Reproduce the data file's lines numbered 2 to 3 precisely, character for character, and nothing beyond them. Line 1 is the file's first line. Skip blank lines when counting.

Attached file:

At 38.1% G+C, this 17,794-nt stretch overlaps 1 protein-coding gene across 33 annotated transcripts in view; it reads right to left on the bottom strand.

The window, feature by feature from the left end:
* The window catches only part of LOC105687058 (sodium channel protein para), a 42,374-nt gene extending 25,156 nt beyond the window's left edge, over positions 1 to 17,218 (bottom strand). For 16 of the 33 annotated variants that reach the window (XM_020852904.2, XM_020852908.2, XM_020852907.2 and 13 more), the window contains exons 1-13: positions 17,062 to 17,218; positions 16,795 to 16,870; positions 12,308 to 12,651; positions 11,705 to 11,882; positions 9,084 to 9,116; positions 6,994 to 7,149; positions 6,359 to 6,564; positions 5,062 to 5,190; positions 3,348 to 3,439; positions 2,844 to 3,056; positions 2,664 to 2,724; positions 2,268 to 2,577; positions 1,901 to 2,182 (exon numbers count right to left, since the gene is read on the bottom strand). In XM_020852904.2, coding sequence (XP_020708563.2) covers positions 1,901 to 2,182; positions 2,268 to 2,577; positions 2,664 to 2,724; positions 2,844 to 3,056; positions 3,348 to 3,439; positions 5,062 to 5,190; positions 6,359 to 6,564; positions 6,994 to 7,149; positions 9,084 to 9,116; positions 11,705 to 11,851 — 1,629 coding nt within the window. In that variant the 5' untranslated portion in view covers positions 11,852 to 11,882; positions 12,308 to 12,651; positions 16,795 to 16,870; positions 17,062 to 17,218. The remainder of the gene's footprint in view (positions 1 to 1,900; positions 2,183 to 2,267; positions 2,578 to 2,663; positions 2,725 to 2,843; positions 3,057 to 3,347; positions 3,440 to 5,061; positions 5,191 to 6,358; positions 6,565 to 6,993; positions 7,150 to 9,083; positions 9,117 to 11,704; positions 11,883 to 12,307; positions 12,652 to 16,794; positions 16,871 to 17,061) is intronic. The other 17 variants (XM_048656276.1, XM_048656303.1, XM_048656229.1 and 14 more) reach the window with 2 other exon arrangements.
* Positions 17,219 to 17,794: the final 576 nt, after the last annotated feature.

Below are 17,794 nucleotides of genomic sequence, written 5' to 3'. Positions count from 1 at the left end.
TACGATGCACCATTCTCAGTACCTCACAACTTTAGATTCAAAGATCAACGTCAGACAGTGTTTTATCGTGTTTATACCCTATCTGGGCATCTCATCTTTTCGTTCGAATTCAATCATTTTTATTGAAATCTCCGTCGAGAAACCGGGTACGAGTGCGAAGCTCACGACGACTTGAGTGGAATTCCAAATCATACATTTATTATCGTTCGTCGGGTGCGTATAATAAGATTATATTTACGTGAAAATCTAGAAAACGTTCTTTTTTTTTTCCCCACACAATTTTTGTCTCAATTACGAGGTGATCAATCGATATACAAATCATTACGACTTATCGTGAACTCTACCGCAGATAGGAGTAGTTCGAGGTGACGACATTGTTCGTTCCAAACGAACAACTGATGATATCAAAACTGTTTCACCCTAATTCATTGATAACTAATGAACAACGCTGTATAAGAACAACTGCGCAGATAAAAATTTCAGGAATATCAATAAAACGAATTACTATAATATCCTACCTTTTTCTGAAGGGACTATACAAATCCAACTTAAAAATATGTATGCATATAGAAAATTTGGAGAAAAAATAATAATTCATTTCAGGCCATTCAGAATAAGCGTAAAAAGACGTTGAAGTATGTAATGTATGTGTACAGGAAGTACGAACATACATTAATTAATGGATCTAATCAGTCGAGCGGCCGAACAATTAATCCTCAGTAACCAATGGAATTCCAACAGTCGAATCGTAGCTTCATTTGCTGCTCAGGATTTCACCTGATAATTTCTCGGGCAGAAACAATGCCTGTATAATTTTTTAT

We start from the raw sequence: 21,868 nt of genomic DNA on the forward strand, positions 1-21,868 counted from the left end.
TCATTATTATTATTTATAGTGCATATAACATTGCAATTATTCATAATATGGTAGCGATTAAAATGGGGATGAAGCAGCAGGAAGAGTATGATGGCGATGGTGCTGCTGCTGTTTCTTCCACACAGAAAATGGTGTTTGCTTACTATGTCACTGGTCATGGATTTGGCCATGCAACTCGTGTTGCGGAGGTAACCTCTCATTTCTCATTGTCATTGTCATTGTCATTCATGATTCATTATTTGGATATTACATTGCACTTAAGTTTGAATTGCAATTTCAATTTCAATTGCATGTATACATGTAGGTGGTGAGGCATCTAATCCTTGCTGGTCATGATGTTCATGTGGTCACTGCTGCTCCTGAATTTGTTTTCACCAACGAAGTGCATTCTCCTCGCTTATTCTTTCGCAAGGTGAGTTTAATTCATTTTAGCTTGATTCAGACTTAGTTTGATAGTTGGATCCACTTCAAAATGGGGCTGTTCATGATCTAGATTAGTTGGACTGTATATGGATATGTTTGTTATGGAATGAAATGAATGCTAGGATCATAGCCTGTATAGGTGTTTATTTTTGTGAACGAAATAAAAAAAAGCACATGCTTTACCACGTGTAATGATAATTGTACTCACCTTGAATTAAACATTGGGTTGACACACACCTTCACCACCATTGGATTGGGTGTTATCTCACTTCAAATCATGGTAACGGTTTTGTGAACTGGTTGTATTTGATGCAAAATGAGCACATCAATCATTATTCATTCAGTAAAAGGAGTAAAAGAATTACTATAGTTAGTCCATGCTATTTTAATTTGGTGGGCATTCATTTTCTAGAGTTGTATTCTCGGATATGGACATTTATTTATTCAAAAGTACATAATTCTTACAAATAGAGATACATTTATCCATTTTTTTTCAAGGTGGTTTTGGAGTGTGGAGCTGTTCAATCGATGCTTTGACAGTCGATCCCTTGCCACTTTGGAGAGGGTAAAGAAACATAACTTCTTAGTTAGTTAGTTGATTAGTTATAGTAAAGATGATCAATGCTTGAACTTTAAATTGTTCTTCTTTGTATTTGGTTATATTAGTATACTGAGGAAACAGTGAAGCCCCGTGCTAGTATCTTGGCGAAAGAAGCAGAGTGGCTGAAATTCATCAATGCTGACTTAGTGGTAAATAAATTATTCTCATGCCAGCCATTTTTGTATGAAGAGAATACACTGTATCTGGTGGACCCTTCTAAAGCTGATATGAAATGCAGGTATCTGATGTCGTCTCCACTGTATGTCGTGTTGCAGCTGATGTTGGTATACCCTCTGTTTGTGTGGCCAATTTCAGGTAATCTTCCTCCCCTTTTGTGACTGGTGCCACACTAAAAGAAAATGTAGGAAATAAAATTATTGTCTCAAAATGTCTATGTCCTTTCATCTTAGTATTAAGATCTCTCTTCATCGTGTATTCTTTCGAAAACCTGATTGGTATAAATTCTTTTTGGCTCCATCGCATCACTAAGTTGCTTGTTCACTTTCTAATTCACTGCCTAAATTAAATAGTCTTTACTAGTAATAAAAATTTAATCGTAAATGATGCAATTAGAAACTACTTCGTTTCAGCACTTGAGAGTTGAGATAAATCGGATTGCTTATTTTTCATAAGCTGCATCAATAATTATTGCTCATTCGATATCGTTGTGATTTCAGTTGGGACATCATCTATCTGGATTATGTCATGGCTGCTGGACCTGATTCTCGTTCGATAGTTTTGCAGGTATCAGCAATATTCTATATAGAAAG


The window, feature by feature from the left end:
* The window catches only part of LOC105687058 (sodium channel protein para), a 42,374-nt gene extending 25,156 nt beyond the window's left edge, over positions 1 to 17,218 (bottom strand). For 16 of the 33 annotated variants that reach the window (XM_020852904.2, XM_020852908.2, XM_020852907.2 and 13 more), the window contains exons 1-13: positions 17,062 to 17,218; positions 16,795 to 16,870; positions 12,308 to 12,651; positions 11,705 to 11,882; positions 9,084 to 9,116; positions 6,994 to 7,149; positions 6,359 to 6,564; positions 5,062 to 5,190; positions 3,348 to 3,439; positions 2,844 to 3,056; positions 2,664 to 2,724; positions 2,268 to 2,577; positions 1,901 to 2,182 (exon numbers count right to left, since the gene is read on the bottom strand). In XM_020852904.2, coding sequence (XP_020708563.2) covers positions 1,901 to 2,182; positions 2,268 to 2,577; positions 2,664 to 2,724; positions 2,844 to 3,056; positions 3,348 to 3,439; positions 5,062 to 5,190; positions 6,359 to 6,564; positions 6,994 to 7,149; positions 9,084 to 9,116; positions 11,705 to 11,851 — 1,629 coding nt within the window. In that variant the 5' untranslated portion in view covers positions 11,852 to 11,882; positions 12,308 to 12,651; positions 16,795 to 16,870; positions 17,062 to 17,218. The remainder of the gene's footprint in view (positions 1 to 1,900; positions 2,183 to 2,267; positions 2,578 to 2,663; positions 2,725 to 2,843; positions 3,057 to 3,347; positions 3,440 to 5,061; positions 5,191 to 6,358; positions 6,565 to 6,993; positions 7,150 to 9,083; positions 9,117 to 11,704; positions 11,883 to 12,307; positions 12,652 to 16,794; positions 16,871 to 17,061) is intronic. The other 17 variants (XM_048656276.1, XM_048656303.1, XM_048656229.1 and 14 more) reach the window with 2 other exon arrangements.